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This was UNACCEPTABLE!

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        03-11-2013, 08:39 PM
      #11
    Green Broke
    OP, I think what Phly meant was, "No more hugs and kisses" immediately - When greeting your horse at the gate/pasture/stall, etc. if your horse is that agressive, then a firm yet gentle hand/voice is needed right away to remind him of his place. After respect is succesfully gained, of course hugs and kisses can follow - Please remember this is a huge animal weighing 1,100 lbs, and whether we like to think of it or not, we could be killed instantly if things go wrong. Your horse will not think you're "mean" if you handle him firmly and withhold the nuzzles until after. He'll be more like, "Hey, she's my leader, and I respect her!".
    EvilHorseOfDoom likes this.
         
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        03-11-2013, 08:51 PM
      #12
    Green Broke
    See..I've never ended up with a headshy horse, but everytime I've handled a horse that nipped, they got hit wherever I could (usually the face).

    Dude tried pinning me again the wall in his stall and biting and he got a full on punch to the face. Never again tried to bite me, nor was he headshy.

    Lucky tried to bite me twice (a longish break between the times I saw her). First time she got a BIG shank with the chain (working on showmanship/halter) and run backwards across the arena. Second time she got my elbow as hard and fast as I could because I'd have missed her if I hadn't been so fast and hard, I was trying to pick her hoof. Never was she headshy with me, only others that would poke or slap her when she tried to bite.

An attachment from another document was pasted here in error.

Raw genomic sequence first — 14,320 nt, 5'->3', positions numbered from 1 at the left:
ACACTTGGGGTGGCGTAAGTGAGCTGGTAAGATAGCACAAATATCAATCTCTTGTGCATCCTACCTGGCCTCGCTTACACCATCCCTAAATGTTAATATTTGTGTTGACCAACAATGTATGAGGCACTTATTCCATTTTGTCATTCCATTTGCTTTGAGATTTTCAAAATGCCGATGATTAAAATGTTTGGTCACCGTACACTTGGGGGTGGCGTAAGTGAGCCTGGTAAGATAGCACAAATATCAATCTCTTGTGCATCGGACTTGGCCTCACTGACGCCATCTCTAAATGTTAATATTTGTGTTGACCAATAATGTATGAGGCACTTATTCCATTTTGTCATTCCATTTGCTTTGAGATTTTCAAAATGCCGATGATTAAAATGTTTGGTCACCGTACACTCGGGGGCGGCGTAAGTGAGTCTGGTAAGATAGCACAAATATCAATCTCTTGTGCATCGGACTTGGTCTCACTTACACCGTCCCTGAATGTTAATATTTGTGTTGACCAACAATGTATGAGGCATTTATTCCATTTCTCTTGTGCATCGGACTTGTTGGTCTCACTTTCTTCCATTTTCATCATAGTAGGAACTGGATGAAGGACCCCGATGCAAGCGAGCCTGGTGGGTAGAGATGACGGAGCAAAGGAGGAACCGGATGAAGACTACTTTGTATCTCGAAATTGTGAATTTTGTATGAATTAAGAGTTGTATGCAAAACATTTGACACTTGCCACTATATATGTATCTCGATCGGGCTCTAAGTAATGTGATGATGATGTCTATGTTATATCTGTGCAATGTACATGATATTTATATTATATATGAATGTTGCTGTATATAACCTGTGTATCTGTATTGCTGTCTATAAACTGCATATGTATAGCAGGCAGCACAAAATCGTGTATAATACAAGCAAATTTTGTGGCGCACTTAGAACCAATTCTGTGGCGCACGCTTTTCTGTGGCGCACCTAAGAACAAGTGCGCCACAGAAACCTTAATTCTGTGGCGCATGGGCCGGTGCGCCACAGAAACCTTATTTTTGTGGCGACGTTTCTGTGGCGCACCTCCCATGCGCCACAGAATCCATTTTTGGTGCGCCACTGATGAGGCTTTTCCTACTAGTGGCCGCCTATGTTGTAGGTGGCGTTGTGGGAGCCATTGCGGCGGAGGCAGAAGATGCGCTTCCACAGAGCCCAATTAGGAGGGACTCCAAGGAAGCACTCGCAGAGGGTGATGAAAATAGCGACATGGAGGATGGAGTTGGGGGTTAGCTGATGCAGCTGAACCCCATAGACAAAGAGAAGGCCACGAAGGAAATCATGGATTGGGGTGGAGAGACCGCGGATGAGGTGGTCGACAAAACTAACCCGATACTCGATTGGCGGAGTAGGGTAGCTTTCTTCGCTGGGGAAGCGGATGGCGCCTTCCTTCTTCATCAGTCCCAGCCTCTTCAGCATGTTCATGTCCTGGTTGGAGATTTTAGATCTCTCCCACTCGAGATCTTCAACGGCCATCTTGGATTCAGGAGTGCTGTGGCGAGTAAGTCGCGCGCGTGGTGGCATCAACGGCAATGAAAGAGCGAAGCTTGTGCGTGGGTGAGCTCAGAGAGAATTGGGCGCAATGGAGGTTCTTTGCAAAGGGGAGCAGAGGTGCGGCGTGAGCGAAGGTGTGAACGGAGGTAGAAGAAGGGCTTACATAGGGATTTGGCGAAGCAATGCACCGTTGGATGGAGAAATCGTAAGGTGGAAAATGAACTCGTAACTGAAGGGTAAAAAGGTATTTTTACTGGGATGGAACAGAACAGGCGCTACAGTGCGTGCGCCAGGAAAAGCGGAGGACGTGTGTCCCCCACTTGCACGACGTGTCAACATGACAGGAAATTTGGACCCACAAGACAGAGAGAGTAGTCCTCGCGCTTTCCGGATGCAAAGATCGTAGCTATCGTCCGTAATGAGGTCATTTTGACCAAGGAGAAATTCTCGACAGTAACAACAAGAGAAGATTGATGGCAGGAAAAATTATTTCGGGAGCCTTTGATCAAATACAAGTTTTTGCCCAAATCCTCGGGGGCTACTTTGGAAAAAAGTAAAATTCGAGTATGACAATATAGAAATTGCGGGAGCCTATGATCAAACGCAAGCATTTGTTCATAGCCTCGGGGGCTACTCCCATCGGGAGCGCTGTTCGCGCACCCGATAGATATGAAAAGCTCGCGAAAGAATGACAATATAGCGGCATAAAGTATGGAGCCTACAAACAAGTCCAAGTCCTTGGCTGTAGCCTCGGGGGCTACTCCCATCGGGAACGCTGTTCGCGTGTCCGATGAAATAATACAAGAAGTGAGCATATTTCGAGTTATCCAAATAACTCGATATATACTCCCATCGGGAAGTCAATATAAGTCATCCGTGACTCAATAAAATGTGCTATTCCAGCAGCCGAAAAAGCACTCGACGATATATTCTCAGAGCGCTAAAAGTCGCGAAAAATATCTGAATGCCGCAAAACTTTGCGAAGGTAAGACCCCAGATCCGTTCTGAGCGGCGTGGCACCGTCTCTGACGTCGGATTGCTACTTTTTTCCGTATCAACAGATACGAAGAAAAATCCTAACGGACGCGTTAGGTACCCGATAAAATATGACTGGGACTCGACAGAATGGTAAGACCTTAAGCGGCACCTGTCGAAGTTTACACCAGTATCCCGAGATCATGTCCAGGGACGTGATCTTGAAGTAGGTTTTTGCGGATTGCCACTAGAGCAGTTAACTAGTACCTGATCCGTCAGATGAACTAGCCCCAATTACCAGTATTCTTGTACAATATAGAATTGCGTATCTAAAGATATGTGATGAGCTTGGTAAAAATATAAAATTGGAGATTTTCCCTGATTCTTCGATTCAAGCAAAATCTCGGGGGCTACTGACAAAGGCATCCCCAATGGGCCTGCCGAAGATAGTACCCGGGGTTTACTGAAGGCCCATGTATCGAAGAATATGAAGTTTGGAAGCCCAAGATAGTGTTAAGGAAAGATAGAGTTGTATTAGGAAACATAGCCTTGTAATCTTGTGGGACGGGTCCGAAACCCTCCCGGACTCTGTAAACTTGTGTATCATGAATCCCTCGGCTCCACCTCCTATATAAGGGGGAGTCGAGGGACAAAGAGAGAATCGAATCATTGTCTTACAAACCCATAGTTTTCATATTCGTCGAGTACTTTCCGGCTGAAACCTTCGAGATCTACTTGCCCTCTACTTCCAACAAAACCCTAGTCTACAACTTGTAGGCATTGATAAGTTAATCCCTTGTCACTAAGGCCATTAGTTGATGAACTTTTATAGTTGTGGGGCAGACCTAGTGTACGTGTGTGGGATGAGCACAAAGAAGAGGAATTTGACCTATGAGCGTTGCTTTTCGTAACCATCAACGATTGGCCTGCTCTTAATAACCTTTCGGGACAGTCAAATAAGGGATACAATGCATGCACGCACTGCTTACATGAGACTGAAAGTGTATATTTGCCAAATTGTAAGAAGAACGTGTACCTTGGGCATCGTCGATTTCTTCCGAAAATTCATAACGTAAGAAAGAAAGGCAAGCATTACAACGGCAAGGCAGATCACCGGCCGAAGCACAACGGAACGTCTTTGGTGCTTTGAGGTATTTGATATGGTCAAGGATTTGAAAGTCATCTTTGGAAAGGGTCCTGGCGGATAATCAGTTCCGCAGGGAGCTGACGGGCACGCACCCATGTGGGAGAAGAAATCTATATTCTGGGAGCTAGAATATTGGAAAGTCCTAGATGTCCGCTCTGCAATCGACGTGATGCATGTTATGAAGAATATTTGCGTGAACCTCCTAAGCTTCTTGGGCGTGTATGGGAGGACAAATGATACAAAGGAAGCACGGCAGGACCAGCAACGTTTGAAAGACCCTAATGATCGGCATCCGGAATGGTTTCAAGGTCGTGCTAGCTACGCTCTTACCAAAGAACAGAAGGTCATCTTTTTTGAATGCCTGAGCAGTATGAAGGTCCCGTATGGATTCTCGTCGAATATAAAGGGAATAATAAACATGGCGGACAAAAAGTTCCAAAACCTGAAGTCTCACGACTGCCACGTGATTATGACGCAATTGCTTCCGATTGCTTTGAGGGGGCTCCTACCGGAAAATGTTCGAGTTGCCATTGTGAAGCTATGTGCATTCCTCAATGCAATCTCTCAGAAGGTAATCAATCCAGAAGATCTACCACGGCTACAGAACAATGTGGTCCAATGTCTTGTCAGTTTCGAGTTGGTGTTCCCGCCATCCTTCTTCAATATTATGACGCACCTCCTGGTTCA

Fancy tried to lunge and bite me..She got knuckles smack dab in her nose and bared teeth. Never was she headshy, I could hug and pet her face anytime I wanted.

    Sweet Thing tried to bite me three times. My fault because usually less is more with her and I only stuck my finger in her face or smacked her lightly. I got fed up and actually hit her the third time, never again did she try to bite me, not even a nibble.

    Alahna tried to bite me once so far..She got a huge shank on the chain in time with an elbow and run backwards. Hasn't done it since.

    I won't say it will work for every horse (especially if they're use to fighting back), it's just what has worked with me and the people's horses I learned from. Me punching is nothing that's going to do any permanent damage to a horse.

    I do agree with the moving of the feet though. But, if that didn't work I'd try punching him as hard as you could (seeing as you're a young female and I'm assuming you don't work out and lift too much lol) and see if he still tries to fight back after that.
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        03-11-2013, 08:54 PM
      #13
    Trained
    Since this is happening only when he is untacked and in the paddock, backing him in a typical manner won't work. I would never approach him in the paddock without some kind of a tool that can instantly make me bigger and give me a longer reach. If he does ANYTHING agressive at all, react immediately and react big and react fast. The bigger the threat, the bigger the reaction but it must be immediate. Don't wait for the nip.

    React big means varying levels of arms in the air, loud voice (not screaming, but LOUD - practice this away from him. Try to keep your voice at a speaking level or lower pitch and think MAD). Use of a long whip makes you much bigger. Use of a crop is helpful. I had a stallion that I would never approach without a target tipped arrow in my hand. He was not allowed to approach me any closer than the length of my arm and the arrow combined. If he did, he walked into the tip of the arrow. That thing hurt.